UVic professor's new book gleans from comics and science

// Jenny Boychuk

VICTORIA (CUP) — Have you ever thought about the possibility of a real life superhero? Seems impossible, doesn’t it? UVic neuroscience and kinesiology professor Dr. E. Paul Zehr discusses how it might be entirely possible in his new book, Inventing Iron Man: The Possibility of a Human Machine.

Zehr, whose book came out last month, signed copies of Inventing Iron Man at Curious Comics in Victoria, BC on Oct. 9. The book examines what the under-layers of an Iron Man suit might look like, and how one could be constructed for real-life purposes such as physical rehabilitation after a stroke or spinal cord injury.

Is this a comic book or a scientific proposal?

“I tried to use a pop culture icon as a medium to explore science,” says Zehr. “Because we live in an age of technology, what can we do to try to amplify biology with technology? That’s sort of the theme with Inventing Iron Man. In particular, an area of amplification is the idea of using the brain to control devices.”

Zehr has a philosophy about education and educating the public, which is to use a common ground. “There’s a lot of science in here, but I’m trying to put it in a way that’s interesting for people,” says Zehr.
Although a seemingly unlikely duo, Zehr explains that science and comics complement each other well. He discovered this thanks to his last book on a similar topic, Becoming Batman. “One of the really unexpected things that came from Becoming Batman was that I took a piece of pop culture and I tried to talk about it [scientifically], but it made its way back into pop culture,” says Zehr. “[Comic book writer] Grant Morrison was writing a Batman run and he was talking about reading my book and how it influenced how he was writing Batman.”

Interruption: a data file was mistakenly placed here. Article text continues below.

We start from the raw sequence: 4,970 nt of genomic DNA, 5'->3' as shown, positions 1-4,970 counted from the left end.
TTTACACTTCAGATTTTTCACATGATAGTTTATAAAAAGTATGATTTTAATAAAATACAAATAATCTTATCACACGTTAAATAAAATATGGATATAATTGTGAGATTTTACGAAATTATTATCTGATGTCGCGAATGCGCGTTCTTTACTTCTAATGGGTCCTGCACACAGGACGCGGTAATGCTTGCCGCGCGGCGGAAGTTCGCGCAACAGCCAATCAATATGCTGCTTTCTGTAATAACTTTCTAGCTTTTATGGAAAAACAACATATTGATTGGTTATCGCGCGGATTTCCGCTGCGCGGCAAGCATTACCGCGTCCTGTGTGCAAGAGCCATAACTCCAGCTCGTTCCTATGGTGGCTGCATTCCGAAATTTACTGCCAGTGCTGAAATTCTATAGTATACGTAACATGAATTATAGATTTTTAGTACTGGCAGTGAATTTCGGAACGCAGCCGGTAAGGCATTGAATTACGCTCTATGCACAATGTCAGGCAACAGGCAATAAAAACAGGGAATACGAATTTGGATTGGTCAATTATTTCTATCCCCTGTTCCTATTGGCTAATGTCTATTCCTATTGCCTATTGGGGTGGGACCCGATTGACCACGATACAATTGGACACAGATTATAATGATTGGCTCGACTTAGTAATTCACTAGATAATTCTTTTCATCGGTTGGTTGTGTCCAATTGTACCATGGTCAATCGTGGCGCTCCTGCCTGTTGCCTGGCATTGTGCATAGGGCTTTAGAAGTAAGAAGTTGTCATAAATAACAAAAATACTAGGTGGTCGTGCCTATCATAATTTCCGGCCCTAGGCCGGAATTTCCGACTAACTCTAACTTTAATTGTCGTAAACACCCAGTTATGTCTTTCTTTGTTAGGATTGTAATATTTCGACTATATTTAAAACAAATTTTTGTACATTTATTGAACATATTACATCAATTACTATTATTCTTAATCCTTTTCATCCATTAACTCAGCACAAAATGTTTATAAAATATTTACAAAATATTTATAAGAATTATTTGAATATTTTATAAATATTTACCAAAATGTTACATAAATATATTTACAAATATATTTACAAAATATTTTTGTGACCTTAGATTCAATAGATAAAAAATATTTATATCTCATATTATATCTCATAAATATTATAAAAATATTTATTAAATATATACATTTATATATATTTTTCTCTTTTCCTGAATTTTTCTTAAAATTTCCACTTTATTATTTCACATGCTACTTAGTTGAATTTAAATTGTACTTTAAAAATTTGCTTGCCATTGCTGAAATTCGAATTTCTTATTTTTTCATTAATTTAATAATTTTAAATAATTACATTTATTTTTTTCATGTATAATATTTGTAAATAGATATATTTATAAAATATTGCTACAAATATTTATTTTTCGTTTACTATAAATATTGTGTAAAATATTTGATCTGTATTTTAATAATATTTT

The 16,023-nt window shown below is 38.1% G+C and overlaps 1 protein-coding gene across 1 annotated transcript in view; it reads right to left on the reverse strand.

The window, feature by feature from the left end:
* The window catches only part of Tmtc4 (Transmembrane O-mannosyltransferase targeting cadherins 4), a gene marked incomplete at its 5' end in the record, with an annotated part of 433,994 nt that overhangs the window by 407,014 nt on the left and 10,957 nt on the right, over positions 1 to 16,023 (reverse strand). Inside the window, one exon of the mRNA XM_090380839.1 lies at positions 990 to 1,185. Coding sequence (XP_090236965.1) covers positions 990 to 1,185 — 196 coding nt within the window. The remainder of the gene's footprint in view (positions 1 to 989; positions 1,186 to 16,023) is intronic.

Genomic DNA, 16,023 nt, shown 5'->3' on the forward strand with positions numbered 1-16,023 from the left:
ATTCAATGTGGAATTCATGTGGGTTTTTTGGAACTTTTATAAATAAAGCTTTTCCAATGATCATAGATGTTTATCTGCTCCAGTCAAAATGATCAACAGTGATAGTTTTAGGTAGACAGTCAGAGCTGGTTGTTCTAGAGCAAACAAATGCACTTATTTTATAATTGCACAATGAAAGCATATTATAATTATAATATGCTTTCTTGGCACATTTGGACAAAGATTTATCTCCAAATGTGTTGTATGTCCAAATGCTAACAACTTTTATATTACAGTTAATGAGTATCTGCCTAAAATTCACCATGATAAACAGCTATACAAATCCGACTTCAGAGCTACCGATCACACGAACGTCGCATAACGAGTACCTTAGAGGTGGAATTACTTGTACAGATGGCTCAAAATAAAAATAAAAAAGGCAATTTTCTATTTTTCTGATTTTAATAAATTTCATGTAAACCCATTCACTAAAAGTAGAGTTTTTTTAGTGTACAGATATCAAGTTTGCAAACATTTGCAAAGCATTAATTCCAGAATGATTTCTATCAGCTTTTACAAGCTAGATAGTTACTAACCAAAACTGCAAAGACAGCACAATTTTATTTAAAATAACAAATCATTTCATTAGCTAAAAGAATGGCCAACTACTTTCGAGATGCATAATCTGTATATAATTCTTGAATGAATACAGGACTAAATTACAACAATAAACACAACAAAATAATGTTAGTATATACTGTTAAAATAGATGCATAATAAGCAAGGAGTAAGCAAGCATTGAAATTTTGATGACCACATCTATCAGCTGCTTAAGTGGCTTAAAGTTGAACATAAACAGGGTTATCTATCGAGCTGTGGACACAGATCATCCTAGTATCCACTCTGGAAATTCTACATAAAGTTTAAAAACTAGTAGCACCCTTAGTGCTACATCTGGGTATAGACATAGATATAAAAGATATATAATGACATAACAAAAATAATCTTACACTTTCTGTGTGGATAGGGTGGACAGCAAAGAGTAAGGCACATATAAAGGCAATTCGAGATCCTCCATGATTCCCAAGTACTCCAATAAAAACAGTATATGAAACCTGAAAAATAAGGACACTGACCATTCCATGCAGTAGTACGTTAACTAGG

Zehr explains that, in some cases, earlier comics foreshadowed what we have in the real world today: “When I was thinking about brain machine interface and where we are now, if we go back to early 90s comics, there’s some imagery around brain ports and things that actually look a lot like what we have in real brain-machine interface now … These same kind of connections actually go into real people now, but were thought and written about in Iron Man comics in 1993.”

While the idea of an Iron Man suit is exciting, there would also be many risks.

“It leads into all areas of discussion on rehabilitation – there are probably some negative things could happen to your brain if you were connected to a machine,” says Zehr. “When we think of a superhero like Iron Man and of being connected to the suit to use it, we also have to realize it’s connected to us.”

Zehr notes that part of the book’s purpose is to make readers realize that Iron Man’s armour is not just an article of clothing. “A personal Iron Man suit doesn’t exist currently, but if it did, how could you control it? You wouldn’t be able to use it just like wearing clothing – you would have to actually use it in a direct connection with your body,” says Zehr. “And if, for example, the computer system was hacked, you would also be hacked – not just the suit.”

Zehr believes that the key to scientific advances is that they often change people’s perspectives. “I think the biggest thing about advances in science is that we get constrained by our paradigms and the normal things we do,” says Zehr. “This [book] kind of helps break those molds a little bit – it makes you think outside of it all.”

// Jenny Boychuk, The Martlet (University of Victoria)
// Illustration by Shannon Elliott

Enjoy it? Share this on Facebook


© 2011 The Capilano Courier. phone: 604.984.4949 fax: 604.984.1787 email: